All these guilds had extensive membership rules, which did not make it easy for guild members to stay on the path of honourableness, and gave the guild numerous opportunities to corroborate distinctiveness from other social groups. Thus, all of these rules had the purpose of maintaining professional honour, distinguishing the guild from the outside world, and protecting the solidarity of the guild members.  The guilds were imbued with rituals, myths, and symbols. Their core symbol was the chest in which documents such as seals, privileges, the constitution of the guild, and register of members were kept. It was a cultic shrine like the altar of a church, which it closely resembled. During ceremonial acts such as judicial hearings, entry of apprentices, the appointment of fellowcraft or journeymen and master craftsmen, it was opened and, while open, hats had to be raised according to the regulations of the constitution and any weapons put down; not a word could be spoken. Violators of these rules were harshly penalized. Dances and plays were performed during the numerous guild festivities, allegorically portraying the beginnings of the guild as well as highlighting important phases of its development. These rituals emphasized the guild’s tradition. Extensive initiation rituals took place for the admission of apprentices and promotions from apprentice to journeyman (or fellowcraft) and journeyman to master. The initiation ceremony for the journeyman was, for example, precisely written down and lasted hours. It was interspersed with rituals of degradation, soiling, and death, each time followed by rituals of purification, baptism, and resurrection. Journeymen-to-be were given a new name that symbolically bestowed on them a new identity. Rule-abiding and rule-breaking behavior of journeymen was drastically depicted through role playing. All of those rituals were kept confidential within the guild.

Here’s a bit of information on the Guild of Barbers (follow this link for extensive information on the practices of other guilds in Britain):

An apprentice wishing to set up shop was first to dine the master and wardens and pay 1 lb. of wax: the officers and three other members should then present him to the chancellor ‘on their shoulders’, and after taking the oath and paying 1s. 4d. he would be admitted. Foreigners wishing to set up shop were to dine the whole company, pay 1 lb. of wax, 26s. 8d. to ‘Our Lady’s box’, 8s. to the chancellor and proctors, and 3s. 4d. to the regent masters for wine. It was forbidden to shave men on Sundays, except on market Sundays in harvest or if a customer needed to preach a sermon; special fees were charged for shaving men in their houses; and it was forbidden to divulge customers’ secrets, such as an ‘abomination of stinking breath’. None were to entice customers from, or serve anyone who was indebted to, other members. None were to teach unapprenticed persons, on pain of a fine of 6s. 8d., The pupil to swear not to work in the craft within 20 miles of the town. Most fines were to be divided between the chancellor and the proctors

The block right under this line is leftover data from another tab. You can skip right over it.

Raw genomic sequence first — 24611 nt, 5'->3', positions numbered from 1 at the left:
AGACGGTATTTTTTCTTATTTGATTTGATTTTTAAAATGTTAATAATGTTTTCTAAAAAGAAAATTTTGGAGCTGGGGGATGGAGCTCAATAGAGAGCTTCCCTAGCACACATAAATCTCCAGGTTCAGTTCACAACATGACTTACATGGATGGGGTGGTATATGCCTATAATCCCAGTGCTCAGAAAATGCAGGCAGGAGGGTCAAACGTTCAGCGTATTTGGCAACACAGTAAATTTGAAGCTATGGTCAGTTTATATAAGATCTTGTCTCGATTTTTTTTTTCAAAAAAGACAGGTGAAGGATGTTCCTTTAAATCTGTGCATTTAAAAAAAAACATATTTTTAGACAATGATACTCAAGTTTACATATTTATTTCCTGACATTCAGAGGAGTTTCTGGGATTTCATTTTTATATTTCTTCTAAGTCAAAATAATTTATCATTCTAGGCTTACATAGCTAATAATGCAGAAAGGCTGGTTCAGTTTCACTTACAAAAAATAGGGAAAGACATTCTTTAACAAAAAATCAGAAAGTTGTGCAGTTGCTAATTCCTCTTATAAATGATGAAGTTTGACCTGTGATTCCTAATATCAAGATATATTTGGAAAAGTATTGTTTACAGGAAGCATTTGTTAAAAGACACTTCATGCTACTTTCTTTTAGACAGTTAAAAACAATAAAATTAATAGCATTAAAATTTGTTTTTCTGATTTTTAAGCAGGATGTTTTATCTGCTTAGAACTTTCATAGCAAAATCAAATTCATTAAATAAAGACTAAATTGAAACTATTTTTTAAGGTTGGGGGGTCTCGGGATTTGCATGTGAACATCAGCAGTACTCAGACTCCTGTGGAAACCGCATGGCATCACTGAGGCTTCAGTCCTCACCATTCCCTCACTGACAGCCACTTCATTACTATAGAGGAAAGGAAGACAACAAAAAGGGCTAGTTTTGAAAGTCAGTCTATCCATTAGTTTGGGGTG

In all of these guilds, A Master Craftsman would have apprentices who would learn the secrets of their trade. The apprentices would be in early adolescence, about 14 years of age, and would complete an apprenticeship of between five and nine years. Once he qualified as a Master craftsman in his own right the apprentice would become ‘free’, that is a person who was not bound to a feudal overlord and could practice the craft with the permission of the guild.

Apprentices received no pay but were given food and lodgings. In fact, some families paid the Master Craftsman for their son to serve an apprenticeship with them.

Maintaining a good reputation as a man, as well as a Master Craftsman, meant there was work. Living with the Master Craftsman, the apprentice was taught to respect the Master’s wife, his daughter, and his maid.

He would be dressed appropriately at the meal table and be prompt. He would treat all the Master’s clients courteously for that would bring in the work.

If he did not keep to this professional and personal standard he was sent back to his own family, unqualified.

If Freemasonry is to be condemned for its rituals, secrets and mutual obligations then you might as well condemn the entirety of medieval society and all the craft and fraternal organizations that preexisted the advent of the welfare state.

What made Freemasonry stand out from other guilds, was not the rituals based on legend or the oaths or the need for mutual obligations (of which we will speak more in another article) but the fact that unlike other guilds the stone-masons craft guilds, for reasons which are still yet not totally clear it attracted among its membership people who were not professional masons – and who were therefore considered to be ‘Accepted Masons’ and who were to ultimately influence the transition from operative masonry to speculative masonry.

The other major difference was that contrary to other guilds operating at the time. The free masons made ecumenical space for denominational differences. Just contrast the oath taken by merchant and craft burgesses in Aberdeen in the last century:

With the principles enshrined in the Anderson constitutions of the ‘free masons’ over a century earlier:

In the next article, we will start to delve deeper – we will go into masonic symbolism and ritual that is supposedly religious or worse anti-Christian when it is anything but – we will talk about subjects such as the Great Architect of the Universe, Hiram Abiff and the All Seeing Eye.